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date: 16 December 2018

Abstract and Keywords

This article explores the conflict between interpretivists and mainstream researchers about the purpose of research and the role of theory, method, and evidence in the context of the British central state. It locates this debate within the context of the vaunted transition from government to governance. Moreover, the recent ‘third wave’ governance-theoretic research is described and the six specific research agendas in this field are presented: power in policy-making networks, multi-level governance, core executive studies, prime ministerial power, central departments and the administrative/politics interface, and the central state beyond departments. Finally, it locates the study of the central state within a number of broader themes and issues. The ‘first-wave’ analysis of governance was initially developed without any reference to the interpretivist approach and still sets the broad framework for current research. The vibrant current ‘third-wave’ research on governance has contributed knowledge about important substantive topics.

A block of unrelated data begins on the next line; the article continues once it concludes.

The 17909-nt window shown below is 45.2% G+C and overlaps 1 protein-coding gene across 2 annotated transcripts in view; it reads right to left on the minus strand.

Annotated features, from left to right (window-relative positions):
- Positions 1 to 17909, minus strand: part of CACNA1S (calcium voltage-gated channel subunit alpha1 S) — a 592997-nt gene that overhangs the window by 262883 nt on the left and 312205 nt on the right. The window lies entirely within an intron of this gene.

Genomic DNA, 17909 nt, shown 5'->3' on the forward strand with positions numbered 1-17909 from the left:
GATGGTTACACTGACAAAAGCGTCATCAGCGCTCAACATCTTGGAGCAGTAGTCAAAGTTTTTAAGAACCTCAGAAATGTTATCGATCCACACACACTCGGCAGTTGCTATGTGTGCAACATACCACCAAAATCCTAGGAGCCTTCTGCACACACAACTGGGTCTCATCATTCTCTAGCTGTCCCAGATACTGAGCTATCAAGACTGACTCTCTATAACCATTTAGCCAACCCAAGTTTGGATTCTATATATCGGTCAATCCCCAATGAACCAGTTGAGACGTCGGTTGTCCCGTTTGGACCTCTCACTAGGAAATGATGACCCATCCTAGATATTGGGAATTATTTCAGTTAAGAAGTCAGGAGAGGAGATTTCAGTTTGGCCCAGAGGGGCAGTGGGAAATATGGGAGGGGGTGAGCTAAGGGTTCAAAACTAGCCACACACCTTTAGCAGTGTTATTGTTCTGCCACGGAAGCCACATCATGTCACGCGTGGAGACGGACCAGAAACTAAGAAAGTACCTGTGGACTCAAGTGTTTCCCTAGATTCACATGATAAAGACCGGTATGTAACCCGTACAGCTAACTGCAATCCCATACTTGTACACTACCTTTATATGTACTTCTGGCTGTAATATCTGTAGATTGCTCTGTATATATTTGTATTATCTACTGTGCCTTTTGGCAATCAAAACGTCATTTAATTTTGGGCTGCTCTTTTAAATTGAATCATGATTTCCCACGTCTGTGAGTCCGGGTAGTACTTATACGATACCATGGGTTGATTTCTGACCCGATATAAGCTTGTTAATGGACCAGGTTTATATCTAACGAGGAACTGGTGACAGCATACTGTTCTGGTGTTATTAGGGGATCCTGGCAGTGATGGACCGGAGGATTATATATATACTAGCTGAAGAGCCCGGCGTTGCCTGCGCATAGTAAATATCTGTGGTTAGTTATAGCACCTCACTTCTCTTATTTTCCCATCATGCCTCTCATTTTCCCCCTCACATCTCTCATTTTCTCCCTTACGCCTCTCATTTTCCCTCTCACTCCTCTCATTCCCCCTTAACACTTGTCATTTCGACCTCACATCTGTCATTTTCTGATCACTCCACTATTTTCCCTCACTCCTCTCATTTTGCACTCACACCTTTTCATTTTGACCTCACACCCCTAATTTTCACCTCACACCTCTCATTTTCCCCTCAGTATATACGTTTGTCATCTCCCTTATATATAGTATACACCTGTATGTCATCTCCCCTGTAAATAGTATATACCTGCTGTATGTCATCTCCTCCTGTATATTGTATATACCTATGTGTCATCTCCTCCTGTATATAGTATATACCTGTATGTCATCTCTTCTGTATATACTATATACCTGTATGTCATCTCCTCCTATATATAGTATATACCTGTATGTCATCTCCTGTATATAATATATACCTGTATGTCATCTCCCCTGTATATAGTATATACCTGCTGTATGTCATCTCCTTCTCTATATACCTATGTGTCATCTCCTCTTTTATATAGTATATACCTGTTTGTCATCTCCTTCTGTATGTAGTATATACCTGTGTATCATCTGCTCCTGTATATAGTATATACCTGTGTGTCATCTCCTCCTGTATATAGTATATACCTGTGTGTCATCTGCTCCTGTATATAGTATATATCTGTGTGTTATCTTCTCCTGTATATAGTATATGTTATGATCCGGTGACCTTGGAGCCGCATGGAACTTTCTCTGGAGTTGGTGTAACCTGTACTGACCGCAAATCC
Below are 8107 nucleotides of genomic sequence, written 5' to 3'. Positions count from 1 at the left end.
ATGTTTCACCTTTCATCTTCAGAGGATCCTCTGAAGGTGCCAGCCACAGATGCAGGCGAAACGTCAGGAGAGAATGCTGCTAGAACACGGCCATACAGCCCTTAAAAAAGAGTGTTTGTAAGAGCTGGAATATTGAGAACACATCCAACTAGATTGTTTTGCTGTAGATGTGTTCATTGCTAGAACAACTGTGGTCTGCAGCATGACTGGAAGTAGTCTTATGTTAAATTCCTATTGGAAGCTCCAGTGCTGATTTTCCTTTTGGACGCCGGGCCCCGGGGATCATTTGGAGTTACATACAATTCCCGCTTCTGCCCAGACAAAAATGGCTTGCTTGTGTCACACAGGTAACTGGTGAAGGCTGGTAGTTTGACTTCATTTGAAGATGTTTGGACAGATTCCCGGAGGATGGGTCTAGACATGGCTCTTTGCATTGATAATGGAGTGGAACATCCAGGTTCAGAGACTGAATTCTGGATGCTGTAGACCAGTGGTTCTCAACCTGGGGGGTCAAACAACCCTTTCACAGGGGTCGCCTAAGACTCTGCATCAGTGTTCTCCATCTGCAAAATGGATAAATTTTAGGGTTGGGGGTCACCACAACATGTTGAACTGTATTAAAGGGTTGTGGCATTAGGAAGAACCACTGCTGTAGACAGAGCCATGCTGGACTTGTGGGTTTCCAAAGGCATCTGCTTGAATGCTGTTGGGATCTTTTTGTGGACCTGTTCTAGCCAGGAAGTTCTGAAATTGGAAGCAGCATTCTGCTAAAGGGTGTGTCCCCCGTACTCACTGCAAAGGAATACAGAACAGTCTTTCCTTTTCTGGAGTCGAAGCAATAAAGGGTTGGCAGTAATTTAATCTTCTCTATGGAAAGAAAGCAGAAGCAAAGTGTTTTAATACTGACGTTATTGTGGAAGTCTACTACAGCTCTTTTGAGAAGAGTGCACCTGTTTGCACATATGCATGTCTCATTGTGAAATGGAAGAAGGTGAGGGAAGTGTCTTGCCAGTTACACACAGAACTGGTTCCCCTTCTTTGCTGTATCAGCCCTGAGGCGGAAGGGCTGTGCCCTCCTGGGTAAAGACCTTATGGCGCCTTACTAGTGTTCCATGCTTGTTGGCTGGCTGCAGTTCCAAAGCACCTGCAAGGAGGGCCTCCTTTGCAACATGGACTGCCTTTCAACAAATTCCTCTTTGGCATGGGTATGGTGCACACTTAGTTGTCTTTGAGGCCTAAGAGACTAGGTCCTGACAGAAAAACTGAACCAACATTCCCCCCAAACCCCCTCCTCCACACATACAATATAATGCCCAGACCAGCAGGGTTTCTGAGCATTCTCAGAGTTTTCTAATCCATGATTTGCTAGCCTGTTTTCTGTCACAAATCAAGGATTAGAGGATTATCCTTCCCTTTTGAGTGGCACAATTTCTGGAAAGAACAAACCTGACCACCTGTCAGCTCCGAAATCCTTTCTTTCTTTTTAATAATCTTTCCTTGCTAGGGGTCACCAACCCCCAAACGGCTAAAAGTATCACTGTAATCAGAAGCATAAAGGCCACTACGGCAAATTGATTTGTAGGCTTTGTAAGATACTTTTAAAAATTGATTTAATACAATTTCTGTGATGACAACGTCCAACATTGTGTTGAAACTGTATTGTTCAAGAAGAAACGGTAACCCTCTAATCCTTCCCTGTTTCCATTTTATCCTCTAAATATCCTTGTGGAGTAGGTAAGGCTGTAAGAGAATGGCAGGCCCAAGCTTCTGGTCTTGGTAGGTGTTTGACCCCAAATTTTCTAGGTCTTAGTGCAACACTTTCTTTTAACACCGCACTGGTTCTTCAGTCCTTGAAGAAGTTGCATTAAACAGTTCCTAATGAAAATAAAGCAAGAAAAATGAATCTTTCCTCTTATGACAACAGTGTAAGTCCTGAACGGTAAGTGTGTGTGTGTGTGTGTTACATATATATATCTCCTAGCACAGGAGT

Keywords: British central state, interpretivist approach, government, governance, first-wave, third-wave, policy-making, prime minister, central departments, administrative/politics interface

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